Victorious Tigers frustrated by referee
May 16, 2010
Tempers boil over between Bath and Leicester during their clash at Welford Road © Getty Images
Leicester head coach Richard Cockerill celebrated his side's 15-6 Guinness Premiership semi-final victory over Bath by criticising the performance of referee Chris White.
Five penalties from fly-half Toby Flood did the job for the Tigers but former England hooker Cockerill was visibly exasperated by several decisions made by White during the course of the semi-final clash, particularly at the breakdown area.
"I was a little bit frustrated with some of the decisions. I just want consistency, that's all," he said following the bruising Welford Road clash. "I am not embarrassed about it. This is a club I hold dear to my heart and I am passionate about what we do. I work exceptionally hard and I expect everyone to be passionate and do their job as diligently as everyone at this club, including the officials.
"When you drive a scrum back five metres on the 22-metre line and they stand up, exactly like they did when they were given a penalty in the first half, you would expect the referee to give a penalty to us for that good bit of play. There is a lot of skill in scrummaging, they (props) are very expensive people to buy and you would like to be able to use them, wouldn't you?"
Bath had taken a 6-0 lead after the in-form Olly Barkley, playing in front of the full England management team after his call into the squad to tour Australia and New Zealand, had kicked two penalties as the Tigers made an uncertain task.But the Tigers slowly began to take a stranglehold on the game and Flood's boot was enough to make the home side's dominance tell.
Although he was less than enamoured with the display of the officials, Cockerill was pleased by his side's performance. "I thought we did some good things," Cockerill said. "It was a tight game, Bath are a very good side and have been playing very well. We were a bit jittery after last week (a defeat to Saracens), neither side looked like scoring, it was very attritional and we defended well and by and large we were well disciplined."
The win sets up a rematch with Saracens in the final. The London side beat the Tigers at Welford Road last weekend to end Leicester's proud unbeaten home record, which had stretched back to September of 2008. The fall-out from that match also saw Saracens boss Brendan Venter charged with allegedly pushing a female Leicester supporter and making inappropriate gestures and comments to supporters, and his disciplinary hearing will be held in London on Tuesday. And Cockerill is looking forward to the chance to lock horns again.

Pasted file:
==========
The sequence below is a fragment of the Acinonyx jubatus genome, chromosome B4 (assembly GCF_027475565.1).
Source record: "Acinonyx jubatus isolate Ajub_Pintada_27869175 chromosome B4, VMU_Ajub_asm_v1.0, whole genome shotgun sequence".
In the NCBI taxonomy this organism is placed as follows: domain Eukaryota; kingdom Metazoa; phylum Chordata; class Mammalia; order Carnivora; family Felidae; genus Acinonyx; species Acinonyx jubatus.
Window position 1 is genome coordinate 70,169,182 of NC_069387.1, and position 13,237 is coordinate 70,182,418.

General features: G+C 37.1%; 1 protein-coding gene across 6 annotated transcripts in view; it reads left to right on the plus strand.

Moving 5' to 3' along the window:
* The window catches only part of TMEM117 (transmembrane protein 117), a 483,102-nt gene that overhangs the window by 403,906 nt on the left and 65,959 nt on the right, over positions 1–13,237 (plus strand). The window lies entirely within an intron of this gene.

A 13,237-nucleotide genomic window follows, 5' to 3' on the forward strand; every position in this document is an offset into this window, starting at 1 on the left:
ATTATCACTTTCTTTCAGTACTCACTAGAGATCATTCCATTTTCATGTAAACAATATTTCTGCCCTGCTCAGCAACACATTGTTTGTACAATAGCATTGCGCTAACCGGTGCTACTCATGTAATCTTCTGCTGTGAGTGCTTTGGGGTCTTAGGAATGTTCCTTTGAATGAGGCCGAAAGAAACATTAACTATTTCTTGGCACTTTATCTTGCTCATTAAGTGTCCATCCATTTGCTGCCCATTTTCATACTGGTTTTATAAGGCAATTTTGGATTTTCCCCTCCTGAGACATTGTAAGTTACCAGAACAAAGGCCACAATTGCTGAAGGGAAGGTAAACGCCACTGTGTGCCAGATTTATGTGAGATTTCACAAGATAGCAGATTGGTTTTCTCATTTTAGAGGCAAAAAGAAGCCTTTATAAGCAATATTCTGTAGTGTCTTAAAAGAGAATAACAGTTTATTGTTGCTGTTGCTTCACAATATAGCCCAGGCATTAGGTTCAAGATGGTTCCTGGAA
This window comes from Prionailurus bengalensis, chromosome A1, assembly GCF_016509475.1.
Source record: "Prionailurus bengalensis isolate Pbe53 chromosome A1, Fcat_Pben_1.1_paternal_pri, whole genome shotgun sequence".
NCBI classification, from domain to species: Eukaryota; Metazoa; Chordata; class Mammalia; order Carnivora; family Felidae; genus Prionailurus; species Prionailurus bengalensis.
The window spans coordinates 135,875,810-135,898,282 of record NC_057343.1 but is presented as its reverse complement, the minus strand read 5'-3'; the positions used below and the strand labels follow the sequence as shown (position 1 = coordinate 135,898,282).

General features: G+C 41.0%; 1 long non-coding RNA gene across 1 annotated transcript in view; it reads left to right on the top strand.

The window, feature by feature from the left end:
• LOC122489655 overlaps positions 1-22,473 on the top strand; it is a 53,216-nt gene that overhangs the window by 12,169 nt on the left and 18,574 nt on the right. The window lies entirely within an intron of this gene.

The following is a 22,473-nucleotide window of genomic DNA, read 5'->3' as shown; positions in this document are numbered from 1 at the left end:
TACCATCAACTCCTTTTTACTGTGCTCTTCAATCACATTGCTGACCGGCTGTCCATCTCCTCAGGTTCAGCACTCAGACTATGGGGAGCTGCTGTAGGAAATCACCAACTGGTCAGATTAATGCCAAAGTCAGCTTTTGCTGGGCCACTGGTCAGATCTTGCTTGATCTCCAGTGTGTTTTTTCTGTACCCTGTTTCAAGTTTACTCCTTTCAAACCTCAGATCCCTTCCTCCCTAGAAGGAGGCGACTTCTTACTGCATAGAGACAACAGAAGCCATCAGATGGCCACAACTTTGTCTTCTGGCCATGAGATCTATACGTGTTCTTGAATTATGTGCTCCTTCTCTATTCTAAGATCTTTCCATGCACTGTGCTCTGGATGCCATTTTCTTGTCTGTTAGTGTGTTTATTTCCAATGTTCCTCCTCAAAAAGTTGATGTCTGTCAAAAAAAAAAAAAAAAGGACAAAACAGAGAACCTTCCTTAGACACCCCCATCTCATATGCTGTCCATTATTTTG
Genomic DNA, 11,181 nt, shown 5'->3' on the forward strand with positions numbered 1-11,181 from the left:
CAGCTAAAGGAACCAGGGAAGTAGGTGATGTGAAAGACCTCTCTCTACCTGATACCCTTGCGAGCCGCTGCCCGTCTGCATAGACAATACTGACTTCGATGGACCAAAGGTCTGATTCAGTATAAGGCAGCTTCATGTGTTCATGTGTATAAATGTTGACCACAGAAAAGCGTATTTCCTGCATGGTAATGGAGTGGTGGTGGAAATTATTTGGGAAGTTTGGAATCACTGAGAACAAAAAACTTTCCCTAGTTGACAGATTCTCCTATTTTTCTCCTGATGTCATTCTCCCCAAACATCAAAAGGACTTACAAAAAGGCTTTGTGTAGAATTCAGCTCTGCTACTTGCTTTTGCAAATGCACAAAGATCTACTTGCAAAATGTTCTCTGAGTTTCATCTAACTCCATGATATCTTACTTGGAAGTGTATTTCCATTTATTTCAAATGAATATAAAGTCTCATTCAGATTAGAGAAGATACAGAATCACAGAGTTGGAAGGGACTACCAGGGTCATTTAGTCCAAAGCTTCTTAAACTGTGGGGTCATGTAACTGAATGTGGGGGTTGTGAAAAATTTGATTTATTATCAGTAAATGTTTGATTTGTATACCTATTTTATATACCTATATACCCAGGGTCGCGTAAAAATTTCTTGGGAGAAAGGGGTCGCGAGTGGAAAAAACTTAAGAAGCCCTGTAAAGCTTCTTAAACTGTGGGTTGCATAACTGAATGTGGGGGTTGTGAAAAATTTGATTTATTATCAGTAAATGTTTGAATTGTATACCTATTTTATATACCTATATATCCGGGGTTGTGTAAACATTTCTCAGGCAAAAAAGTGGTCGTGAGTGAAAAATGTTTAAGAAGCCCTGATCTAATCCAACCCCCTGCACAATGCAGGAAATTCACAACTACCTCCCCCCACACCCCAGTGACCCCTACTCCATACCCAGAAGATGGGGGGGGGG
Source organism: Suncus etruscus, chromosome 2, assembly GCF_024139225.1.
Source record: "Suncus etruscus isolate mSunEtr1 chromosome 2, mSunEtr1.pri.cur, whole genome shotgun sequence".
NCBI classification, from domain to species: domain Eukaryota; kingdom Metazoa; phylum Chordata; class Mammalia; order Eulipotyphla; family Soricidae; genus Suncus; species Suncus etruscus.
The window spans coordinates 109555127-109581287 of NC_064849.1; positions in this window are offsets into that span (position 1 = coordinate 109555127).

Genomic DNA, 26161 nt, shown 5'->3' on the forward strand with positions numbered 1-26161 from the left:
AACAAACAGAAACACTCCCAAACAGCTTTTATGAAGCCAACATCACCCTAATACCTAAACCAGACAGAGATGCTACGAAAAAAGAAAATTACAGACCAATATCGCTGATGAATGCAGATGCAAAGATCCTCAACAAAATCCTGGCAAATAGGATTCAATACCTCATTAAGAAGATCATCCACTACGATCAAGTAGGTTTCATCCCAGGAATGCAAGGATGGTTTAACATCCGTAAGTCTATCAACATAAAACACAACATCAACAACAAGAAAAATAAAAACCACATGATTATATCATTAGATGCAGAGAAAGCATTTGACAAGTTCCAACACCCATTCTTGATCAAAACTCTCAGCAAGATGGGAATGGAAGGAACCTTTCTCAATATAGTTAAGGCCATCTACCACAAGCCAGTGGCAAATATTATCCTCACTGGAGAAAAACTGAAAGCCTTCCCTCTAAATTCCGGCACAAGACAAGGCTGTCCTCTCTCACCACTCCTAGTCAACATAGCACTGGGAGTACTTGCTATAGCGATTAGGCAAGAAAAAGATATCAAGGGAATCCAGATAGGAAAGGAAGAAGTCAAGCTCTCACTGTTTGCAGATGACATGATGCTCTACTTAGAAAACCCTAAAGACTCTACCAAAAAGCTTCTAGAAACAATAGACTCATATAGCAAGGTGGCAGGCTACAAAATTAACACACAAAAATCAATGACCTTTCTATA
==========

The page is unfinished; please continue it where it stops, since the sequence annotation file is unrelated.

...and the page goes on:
"Sarries are a good side," he said. "To go to Saints, then to come here and go to Saints again in the last three weeks and win them all, you can't take anything away from them. Love them or hate them, Brendan is doing a good job and they are a very difficult side to beat. Hopefully it will be an entertaining game."
Bath's defeat means they have not won at Welford Road since November 2003. The West Country side had secured their play-off place after a superb run of form saw them move clear of the relegation scrap they were in danger of getting caught up in at Christmas.
Steve Meehan's side have lost only two of their last 13 Premiership fixtures, both at the home of their bitter rivals. And Meehan admitted his side had failed to make the most of the chances they had in the opening half.
"We had some opportunities in the first half but we carried the ball into contact when the pass was on," he said. "In the second half, we found it difficult to get out of our half and get control of the football, and when we had it we showed a lack of patience. It's difficult to build pressure like that."
"If I miss the first kick of the match, it shouldn't have any impact on the second. They are different entities." Tom Hamilton talks to Northampton Saints' Stephen Myler
It's time for those running Welsh rugby to stop trying to prevent its players heading to France and to start planning a future without them, writes Martin Williamson
Paul Eddison explains how the French sold English clubs down the river and why their domestic game will go from strength to strength
'Nothing can prepare you for the noise of the Millennium Stadium though, you just can't hear anything." Tom Hamilton talks to Cory Allen